Three Ways to Eat Mac and Cheese Without Overdoing It

Lobster mac and cheese at Ray's the Steaks. Photo by Scott Suchman

Americans everywhere recently celebrated National Macaroni Day with a mouthwatering dish that entices both college students and busy parents—mac and cheese.

Alas, we can overdo it when it comes to mac and cheese (who needs a bowl when you can eat right of the pot, right??). But don’t worry. We have a few tips that’ll help you indulge without going over your calorie count.

Less Cheese, Please

While cheese is a great source of calcium and protein, it’s also high in saturated fat. “If you don’t choose cheese carefully, you could get more fat from the cheese on your burger than from your burger,” according to Everyday Health. So what’s a good substitute for cow cheese that doesn’t taste like plastic? Using Greek yogurt instead of cheese is a sneaky (and delicious) way to get the creamy goodness of cheese without the calories. But if your mac can’t live without real cheese, try cutting the recommended amount in half. Buying low-fat flavorful cheeses like blue cheese or hard cheese will give you the taste you’re craving, without the calories!

Pass the Pasta

Repeat after us, “Carbs are not bad.” Dieters often think they need to cut all carbs from their diets, and that’s just not true. Eating moderate amounts of carbohydrates is really good for you—and an essential part of your daily nutrition. On that same token, not all carbs are created equal. When you’re searching for that perfect macaroni to complement your cheese, buy whole grain pasta. Or, go crazy and substitute quinoa for half the pasta. Throw in some chicken for a boost of protein that’ll keep you fuller, longer!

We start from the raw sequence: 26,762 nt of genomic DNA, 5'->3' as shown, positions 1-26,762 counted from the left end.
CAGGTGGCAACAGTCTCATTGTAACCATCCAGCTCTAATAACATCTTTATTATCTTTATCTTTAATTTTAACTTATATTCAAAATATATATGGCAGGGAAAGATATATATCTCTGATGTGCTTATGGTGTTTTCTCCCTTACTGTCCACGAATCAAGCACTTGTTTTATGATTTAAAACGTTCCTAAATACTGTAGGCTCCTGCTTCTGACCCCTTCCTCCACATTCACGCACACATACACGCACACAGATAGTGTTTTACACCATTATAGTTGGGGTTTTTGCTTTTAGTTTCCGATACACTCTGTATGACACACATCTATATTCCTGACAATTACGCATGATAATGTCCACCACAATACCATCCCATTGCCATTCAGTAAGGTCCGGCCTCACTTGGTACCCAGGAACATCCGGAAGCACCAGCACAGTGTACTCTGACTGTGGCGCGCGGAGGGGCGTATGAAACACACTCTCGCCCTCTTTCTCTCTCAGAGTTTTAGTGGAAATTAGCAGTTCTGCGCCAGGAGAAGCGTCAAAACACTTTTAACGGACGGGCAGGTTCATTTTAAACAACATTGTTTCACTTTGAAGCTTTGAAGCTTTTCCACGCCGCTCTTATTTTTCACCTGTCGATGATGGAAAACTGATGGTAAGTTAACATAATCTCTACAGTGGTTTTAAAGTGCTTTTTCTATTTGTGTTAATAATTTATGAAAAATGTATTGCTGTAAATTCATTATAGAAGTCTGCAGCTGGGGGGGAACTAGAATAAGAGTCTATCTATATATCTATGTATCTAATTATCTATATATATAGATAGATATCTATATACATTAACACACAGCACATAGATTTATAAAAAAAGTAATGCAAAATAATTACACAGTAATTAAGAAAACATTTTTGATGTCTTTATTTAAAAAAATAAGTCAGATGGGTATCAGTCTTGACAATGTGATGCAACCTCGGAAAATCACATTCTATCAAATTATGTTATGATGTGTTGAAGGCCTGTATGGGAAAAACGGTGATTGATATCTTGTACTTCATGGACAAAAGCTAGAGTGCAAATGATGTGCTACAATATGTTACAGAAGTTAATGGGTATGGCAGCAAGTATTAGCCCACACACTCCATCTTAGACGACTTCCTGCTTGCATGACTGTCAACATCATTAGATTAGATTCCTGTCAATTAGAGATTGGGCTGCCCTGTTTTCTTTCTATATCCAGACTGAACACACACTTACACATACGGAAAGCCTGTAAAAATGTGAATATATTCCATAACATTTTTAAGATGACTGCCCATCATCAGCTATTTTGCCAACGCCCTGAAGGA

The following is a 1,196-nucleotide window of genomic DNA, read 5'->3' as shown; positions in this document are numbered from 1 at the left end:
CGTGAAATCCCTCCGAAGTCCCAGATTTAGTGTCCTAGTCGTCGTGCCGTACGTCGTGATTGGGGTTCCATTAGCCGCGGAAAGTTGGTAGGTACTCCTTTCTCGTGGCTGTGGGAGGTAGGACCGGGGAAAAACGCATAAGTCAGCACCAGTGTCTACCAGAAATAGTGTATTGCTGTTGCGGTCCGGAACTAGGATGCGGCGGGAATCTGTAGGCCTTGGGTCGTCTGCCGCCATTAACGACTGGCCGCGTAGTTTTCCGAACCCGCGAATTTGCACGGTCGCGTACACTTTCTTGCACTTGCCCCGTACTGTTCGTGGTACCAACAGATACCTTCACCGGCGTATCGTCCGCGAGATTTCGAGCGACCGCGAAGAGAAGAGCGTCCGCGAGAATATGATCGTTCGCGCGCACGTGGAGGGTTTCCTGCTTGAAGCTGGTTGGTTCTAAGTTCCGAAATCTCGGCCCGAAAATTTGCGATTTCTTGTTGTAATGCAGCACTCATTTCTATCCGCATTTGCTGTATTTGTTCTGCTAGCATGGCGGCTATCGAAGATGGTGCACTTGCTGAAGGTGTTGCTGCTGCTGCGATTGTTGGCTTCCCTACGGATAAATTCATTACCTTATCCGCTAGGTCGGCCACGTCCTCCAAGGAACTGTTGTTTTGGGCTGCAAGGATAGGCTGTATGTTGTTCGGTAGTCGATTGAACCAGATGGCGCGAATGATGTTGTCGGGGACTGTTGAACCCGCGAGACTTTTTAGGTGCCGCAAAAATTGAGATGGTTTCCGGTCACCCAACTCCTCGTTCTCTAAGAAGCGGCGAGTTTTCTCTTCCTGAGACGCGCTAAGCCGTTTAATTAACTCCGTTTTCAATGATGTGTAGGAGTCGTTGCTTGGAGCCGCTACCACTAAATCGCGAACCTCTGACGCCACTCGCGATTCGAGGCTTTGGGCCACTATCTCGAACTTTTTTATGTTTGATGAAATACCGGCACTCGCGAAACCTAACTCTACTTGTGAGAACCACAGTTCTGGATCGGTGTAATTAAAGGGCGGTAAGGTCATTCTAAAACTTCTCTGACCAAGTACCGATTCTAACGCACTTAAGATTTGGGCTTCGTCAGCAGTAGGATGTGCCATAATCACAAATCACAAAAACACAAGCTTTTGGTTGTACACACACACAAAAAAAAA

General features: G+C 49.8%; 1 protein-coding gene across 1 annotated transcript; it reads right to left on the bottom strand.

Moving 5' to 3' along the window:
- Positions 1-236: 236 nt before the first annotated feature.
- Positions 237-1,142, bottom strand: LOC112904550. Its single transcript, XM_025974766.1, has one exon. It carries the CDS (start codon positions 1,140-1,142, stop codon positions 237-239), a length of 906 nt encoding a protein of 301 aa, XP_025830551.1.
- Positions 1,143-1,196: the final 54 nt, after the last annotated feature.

Portion Sizes

It’s possible to have too much of a good thing—even if it’s something amazing like mac and cheese. When it comes to carbs and cheese, portion size is important. But with all these dieting apps telling you something different, what does a realistic amount look like? Carbs should make up between 45 percent and 65 percent of your total daily calories, according to the Mayo Clinic. So if you’re eating 2,000 calories a day, carbs should be anywhere from 900 calories to 1,300 calories. Of course, if you have diabetes or you’re trying to lose weight, that number might go up or down, depending. When it comes to dieting, listen to your body and take care of it so you’ll be around for many, many future National Macaroni Days!

Mollie Bloudoff-Indelicato

Mollie Bloudoff-Indelicato is a freelance science, health, and environment reporter based in Washington, DC, whose work has appeared in National Geographic, NPR, Scientific American, The Atlantic, Newsweek, and Nature.